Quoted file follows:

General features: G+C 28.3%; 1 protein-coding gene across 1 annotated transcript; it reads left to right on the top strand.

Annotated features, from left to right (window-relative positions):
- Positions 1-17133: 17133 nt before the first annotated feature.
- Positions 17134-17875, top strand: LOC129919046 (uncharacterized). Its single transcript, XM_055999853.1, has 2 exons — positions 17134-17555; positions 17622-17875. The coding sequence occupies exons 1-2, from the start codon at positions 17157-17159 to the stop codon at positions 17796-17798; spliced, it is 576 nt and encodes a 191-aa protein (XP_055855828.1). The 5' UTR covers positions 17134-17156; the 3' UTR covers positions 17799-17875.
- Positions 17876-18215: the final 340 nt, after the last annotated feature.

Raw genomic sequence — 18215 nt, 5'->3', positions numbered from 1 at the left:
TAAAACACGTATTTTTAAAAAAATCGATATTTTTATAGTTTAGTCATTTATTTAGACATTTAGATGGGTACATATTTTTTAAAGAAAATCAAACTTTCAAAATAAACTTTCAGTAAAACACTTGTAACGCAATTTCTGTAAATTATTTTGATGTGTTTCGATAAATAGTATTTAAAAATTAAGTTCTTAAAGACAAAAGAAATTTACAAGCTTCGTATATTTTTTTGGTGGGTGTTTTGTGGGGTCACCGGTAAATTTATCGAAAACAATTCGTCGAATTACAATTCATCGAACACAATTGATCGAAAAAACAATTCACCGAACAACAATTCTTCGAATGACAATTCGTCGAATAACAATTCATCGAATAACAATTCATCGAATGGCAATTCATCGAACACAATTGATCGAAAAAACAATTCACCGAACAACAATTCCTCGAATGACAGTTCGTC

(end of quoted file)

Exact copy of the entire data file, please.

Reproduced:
General features: G+C 28.3%; 1 protein-coding gene across 1 annotated transcript; it reads left to right on the top strand.

Annotated features, from left to right (window-relative positions):
- Positions 1-17133: 17133 nt before the first annotated feature.
- Positions 17134-17875, top strand: LOC129919046 (uncharacterized). Its single transcript, XM_055999853.1, has 2 exons — positions 17134-17555; positions 17622-17875. The coding sequence occupies exons 1-2, from the start codon at positions 17157-17159 to the stop codon at positions 17796-17798; spliced, it is 576 nt and encodes a 191-aa protein (XP_055855828.1). The 5' UTR covers positions 17134-17156; the 3' UTR covers positions 17799-17875.
- Positions 17876-18215: the final 340 nt, after the last annotated feature.

Raw genomic sequence — 18215 nt, 5'->3', positions numbered from 1 at the left:
TAAAACACGTATTTTTAAAAAAATCGATATTTTTATAGTTTAGTCATTTATTTAGACATTTAGATGGGTACATATTTTTTAAAGAAAATCAAACTTTCAAAATAAACTTTCAGTAAAACACTTGTAACGCAATTTCTGTAAATTATTTTGATGTGTTTCGATAAATAGTATTTAAAAATTAAGTTCTTAAAGACAAAAGAAATTTACAAGCTTCGTATATTTTTTTGGTGGGTGTTTTGTGGGGTCACCGGTAAATTTATCGAAAACAATTCGTCGAATTACAATTCATCGAACACAATTGATCGAAAAAACAATTCACCGAACAACAATTCTTCGAATGACAATTCGTCGAATAACAATTCATCGAATAACAATTCATCGAATGGCAATTCATCGAACACAATTGATCGAAAAAACAATTCACCGAACAACAATTCCTCGAATGACAGTTCGTC